American Marketer


Communications in a pandemic: Why now is not the time for silence

April 6, 2020

Giulia Prati is vice president of research for the U.S. at Opinium Research Giulia Prati is vice president of research for the U.S. at Opinium Research


By Giulia Prati

As marketers, we get wrapped up in what we, the experts, believe, rather than what the public thinks, feels and does. We love to offer opinions about how brands and businesses should act, what they should say and why they should say it, especially during a crisis.

The past few weeks have been tumultuous for everyone. And while it is easy to voice our views, we also need to listen to the people we claim to be talking to and for whom we speak.

So we did.

Opinium surveyed a nationally representative sample of 2,006 U.S. adults ages 18-plus between March 20 and March 25. The survey was conducted online. Here is what we heard.

Do not let fear stop you from communicating with your audience

Many marketers have come out describing this time of crisis as a “tightrope” for brands: those who engage with the crisis risk being seen as disingenuous, and those that continue with commercial activity risk being perceived as tactless.

By this logic, it might appear that you are damned if you do or damned if you don’t.

So, should companies be scrapping their campaigns and going dark?

Not according to consumers, who are, after all, the targets of our efforts as communications experts and marketers.

When you actually ask consumers, brands have a lot more space to play than the tightrope analogy implies.

Consumers want and expect to hear from you right now.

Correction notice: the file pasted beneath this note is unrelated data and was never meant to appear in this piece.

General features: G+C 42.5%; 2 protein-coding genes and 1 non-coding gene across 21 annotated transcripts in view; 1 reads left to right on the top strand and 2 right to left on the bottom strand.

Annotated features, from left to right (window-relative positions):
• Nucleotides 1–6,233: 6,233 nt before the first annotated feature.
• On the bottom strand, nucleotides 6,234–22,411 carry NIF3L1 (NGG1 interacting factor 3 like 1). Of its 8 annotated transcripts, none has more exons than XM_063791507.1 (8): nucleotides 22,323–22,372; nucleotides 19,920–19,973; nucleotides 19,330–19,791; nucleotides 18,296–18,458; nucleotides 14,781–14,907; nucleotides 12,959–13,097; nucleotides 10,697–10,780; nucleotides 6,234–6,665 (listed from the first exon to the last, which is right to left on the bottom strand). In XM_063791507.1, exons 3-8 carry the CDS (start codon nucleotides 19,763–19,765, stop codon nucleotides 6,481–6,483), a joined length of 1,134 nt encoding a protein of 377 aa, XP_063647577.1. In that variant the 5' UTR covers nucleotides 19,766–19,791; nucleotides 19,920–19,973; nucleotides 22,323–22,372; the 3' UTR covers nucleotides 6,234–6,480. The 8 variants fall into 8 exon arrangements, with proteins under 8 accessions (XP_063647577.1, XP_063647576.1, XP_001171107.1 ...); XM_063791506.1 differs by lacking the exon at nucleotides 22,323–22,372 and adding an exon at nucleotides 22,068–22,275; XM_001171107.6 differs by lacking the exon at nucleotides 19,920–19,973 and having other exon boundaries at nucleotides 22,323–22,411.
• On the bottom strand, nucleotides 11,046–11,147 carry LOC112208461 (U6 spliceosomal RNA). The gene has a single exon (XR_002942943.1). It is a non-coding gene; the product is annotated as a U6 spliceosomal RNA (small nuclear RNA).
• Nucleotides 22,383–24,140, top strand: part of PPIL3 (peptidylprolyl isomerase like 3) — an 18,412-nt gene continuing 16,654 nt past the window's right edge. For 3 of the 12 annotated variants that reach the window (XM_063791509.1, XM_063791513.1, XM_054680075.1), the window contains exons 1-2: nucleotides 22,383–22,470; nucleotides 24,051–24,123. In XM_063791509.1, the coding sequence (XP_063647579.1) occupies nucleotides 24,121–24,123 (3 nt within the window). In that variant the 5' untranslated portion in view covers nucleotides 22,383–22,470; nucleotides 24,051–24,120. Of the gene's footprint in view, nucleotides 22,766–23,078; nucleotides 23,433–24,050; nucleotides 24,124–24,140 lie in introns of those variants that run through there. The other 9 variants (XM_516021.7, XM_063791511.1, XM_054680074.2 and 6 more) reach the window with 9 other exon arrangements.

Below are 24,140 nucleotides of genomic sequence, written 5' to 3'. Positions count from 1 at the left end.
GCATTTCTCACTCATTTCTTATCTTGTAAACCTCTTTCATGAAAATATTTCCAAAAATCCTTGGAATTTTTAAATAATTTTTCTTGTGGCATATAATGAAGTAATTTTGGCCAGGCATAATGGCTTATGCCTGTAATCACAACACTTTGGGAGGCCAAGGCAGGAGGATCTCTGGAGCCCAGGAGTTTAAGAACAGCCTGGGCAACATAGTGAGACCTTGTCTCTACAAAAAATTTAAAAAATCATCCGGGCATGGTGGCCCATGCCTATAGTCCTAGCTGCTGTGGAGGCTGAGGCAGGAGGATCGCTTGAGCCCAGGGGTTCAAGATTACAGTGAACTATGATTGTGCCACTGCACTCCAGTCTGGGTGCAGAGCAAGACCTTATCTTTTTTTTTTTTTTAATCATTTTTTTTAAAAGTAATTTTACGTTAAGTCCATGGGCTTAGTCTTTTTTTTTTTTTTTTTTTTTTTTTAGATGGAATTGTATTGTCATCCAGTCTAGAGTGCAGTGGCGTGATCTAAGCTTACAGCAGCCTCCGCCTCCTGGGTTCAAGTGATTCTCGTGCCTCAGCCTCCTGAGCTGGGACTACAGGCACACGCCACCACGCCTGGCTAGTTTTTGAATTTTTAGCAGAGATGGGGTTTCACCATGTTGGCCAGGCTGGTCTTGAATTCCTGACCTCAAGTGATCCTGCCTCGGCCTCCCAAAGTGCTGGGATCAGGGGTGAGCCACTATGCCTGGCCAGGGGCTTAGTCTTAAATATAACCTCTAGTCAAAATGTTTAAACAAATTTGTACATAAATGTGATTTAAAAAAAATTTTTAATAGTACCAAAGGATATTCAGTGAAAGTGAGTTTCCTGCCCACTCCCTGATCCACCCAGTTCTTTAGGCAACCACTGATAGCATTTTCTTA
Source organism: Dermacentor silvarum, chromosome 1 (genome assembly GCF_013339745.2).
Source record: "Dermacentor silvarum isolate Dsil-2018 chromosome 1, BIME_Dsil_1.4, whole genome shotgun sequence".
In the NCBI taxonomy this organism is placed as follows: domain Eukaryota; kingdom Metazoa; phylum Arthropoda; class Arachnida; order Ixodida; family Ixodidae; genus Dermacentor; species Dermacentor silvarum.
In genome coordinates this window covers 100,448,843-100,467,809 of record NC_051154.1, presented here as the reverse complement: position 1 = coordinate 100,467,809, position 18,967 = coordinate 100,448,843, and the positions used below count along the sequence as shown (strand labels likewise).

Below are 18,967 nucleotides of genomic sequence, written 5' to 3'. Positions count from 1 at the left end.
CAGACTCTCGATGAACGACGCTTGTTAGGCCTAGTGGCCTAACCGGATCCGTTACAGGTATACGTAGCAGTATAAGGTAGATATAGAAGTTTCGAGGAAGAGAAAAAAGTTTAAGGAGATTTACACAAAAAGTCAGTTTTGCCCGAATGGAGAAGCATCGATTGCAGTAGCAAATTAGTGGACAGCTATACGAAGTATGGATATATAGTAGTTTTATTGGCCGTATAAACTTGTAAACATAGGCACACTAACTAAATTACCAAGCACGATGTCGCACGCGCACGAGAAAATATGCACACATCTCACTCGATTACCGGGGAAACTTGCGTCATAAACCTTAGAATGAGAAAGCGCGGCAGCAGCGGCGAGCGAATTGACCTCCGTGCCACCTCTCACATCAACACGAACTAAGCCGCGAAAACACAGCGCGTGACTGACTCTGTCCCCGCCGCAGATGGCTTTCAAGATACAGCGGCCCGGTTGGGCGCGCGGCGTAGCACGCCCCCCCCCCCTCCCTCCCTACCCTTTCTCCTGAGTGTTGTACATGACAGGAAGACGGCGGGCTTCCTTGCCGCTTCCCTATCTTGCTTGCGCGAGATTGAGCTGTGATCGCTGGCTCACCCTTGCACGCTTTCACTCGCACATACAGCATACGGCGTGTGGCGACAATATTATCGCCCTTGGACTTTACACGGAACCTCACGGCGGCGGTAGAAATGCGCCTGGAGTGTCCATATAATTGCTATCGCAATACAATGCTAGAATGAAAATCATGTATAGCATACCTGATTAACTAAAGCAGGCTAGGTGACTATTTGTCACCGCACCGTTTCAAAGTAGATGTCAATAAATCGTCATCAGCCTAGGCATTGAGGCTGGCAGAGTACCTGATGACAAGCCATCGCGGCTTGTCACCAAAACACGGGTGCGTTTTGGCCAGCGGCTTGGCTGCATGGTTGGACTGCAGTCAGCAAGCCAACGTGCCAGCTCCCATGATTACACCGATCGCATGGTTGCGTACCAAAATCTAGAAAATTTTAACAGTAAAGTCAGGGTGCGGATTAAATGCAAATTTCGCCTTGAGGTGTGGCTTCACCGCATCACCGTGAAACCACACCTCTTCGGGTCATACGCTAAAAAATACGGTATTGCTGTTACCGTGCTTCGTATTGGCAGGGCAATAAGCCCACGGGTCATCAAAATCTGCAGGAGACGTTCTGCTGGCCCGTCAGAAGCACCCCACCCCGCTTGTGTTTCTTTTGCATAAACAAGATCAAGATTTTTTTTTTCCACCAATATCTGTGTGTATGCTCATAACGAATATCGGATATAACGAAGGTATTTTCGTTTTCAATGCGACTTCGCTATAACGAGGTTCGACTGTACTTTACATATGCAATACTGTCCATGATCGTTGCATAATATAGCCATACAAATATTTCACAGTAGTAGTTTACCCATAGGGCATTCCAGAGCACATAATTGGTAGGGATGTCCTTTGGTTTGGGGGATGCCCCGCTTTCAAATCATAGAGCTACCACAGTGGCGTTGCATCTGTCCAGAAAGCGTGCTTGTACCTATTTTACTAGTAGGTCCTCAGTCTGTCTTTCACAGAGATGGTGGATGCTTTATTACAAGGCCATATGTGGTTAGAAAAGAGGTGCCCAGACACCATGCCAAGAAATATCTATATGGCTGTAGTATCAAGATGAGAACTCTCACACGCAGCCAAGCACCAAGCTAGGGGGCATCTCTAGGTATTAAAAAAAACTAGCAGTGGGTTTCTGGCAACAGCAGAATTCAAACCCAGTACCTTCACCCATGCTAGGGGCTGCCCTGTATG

In fact, across every industry surveyed, the vast majority of consumers either want to hear the same amount or more from brands and companies at this time.

Unsurprisingly the types of companies that consumers want to hear more from are those that provide the essentials: grocery stores, healthcare and pharma, household goods, food and drink.

But even brands that are less immediately relevant to the current crisis, such as fitness, automotive, fashion and beauty brands are not written off by the public, the majority of whom are perfectly happy to continue hearing the same or more from the brands that are willing to engage.

Despite the handwringing in some sectors, those that consumers have heard more about in the past week are perceived as handling the crisis better than those that have been less outspoken.

Across the board, the U.S. public has had a net positive perception of every sector’s responses to the COVID-19 coronavirus, meaning it is time for brands to get back in the saddle.

More vocal brands perceived to have responded better in COVID-19 crisis. Source: Opinium Research More vocal brands perceived to have responded better in COVID-19 crisis. Source: Opinium Research

How to talk about COVID-19

Authenticity is still king

We may be entering an unprecedented time, but this old rule still applies.

With more than half (57 percent) of the U.S. population believing that brands are “jumping on the bandwagon” with their messaging around the coronavirus, it is clear that audiences are not convinced by the sincerity of brand communications.

Doubting the authenticity of brand messaging is nothing new, but as more people are stuck at home than ever before, consumers seek content that conveys the day-to-day experiences of employees implementing their company’s plan to deal with the coronavirus.